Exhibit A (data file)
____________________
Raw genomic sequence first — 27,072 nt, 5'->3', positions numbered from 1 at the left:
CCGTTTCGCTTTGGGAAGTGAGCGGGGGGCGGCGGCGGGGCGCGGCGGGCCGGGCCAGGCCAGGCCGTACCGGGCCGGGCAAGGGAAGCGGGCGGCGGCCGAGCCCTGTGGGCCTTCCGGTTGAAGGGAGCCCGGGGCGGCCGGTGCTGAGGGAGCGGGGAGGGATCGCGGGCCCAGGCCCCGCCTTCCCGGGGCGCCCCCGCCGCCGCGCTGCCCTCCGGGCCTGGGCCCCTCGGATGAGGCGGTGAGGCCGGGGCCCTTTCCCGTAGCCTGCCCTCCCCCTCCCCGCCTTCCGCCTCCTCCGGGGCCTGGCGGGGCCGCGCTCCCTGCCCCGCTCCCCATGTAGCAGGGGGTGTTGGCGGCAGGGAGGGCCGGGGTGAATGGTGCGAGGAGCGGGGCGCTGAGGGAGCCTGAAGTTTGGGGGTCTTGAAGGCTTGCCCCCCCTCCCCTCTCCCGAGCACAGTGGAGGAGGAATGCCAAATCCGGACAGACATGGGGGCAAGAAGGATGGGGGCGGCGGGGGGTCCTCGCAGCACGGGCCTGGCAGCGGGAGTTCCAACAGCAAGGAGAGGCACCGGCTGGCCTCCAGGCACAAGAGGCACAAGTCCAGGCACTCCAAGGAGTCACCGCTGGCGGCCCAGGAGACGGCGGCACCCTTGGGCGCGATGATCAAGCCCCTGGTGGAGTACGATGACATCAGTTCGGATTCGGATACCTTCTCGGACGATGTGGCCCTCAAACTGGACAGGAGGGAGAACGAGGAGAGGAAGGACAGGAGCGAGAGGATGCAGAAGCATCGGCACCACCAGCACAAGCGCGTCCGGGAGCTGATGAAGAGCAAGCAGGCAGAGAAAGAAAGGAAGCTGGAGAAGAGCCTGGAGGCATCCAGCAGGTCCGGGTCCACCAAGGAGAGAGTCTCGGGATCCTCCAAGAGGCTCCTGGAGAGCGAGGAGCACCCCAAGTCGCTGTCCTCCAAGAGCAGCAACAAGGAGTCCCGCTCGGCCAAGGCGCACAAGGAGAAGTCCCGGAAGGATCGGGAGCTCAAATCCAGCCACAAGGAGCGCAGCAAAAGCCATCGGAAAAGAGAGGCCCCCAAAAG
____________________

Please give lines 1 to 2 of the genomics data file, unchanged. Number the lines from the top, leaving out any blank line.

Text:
Raw genomic sequence first — 27,072 nt, 5'->3', positions numbered from 1 at the left:
CCGTTTCGCTTTGGGAAGTGAGCGGGGGGCGGCGGCGGGGCGCGGCGGGCCGGGCCAGGCCAGGCCGTACCGGGCCGGGCAAGGGAAGCGGGCGGCGGCCGAGCCCTGTGGGCCTTCCGGTTGAAGGGAGCCCGGGGCGGCCGGTGCTGAGGGAGCGGGGAGGGATCGCGGGCCCAGGCCCCGCCTTCCCGGGGCGCCCCCGCCGCCGCGCTGCCCTCCGGGCCTGGGCCCCTCGGATGAGGCGGTGAGGCCGGGGCCCTTTCCCGTAGCCTGCCCTCCCCCTCCCCGCCTTCCGCCTCCTCCGGGGCCTGGCGGGGCCGCGCTCCCTGCCCCGCTCCCCATGTAGCAGGGGGTGTTGGCGGCAGGGAGGGCCGGGGTGAATGGTGCGAGGAGCGGGGCGCTGAGGGAGCCTGAAGTTTGGGGGTCTTGAAGGCTTGCCCCCCCTCCCCTCTCCCGAGCACAGTGGAGGAGGAATGCCAAATCCGGACAGACATGGGGGCAAGAAGGATGGGGGCGGCGGGGGGTCCTCGCAGCACGGGCCTGGCAGCGGGAGTTCCAACAGCAAGGAGAGGCACCGGCTGGCCTCCAGGCACAAGAGGCACAAGTCCAGGCACTCCAAGGAGTCACCGCTGGCGGCCCAGGAGACGGCGGCACCCTTGGGCGCGATGATCAAGCCCCTGGTGGAGTACGATGACATCAGTTCGGATTCGGATACCTTCTCGGACGATGTGGCCCTCAAACTGGACAGGAGGGAGAACGAGGAGAGGAAGGACAGGAGCGAGAGGATGCAGAAGCATCGGCACCACCAGCACAAGCGCGTCCGGGAGCTGATGAAGAGCAAGCAGGCAGAGAAAGAAAGGAAGCTGGAGAAGAGCCTGGAGGCATCCAGCAGGTCCGGGTCCACCAAGGAGAGAGTCTCGGGATCCTCCAAGAGGCTCCTGGAGAGCGAGGAGCACCCCAAGTCGCTGTCCTCCAAGAGCAGCAACAAGGAGTCCCGCTCGGCCAAGGCGCACAAGGAGAAGTCCCGGAAGGATCGGGAGCTCAAATCCAGCCACAAGGAGCGCAGCAAAAGCCATCGGAAAAGAGAGGCCCCCAAAAG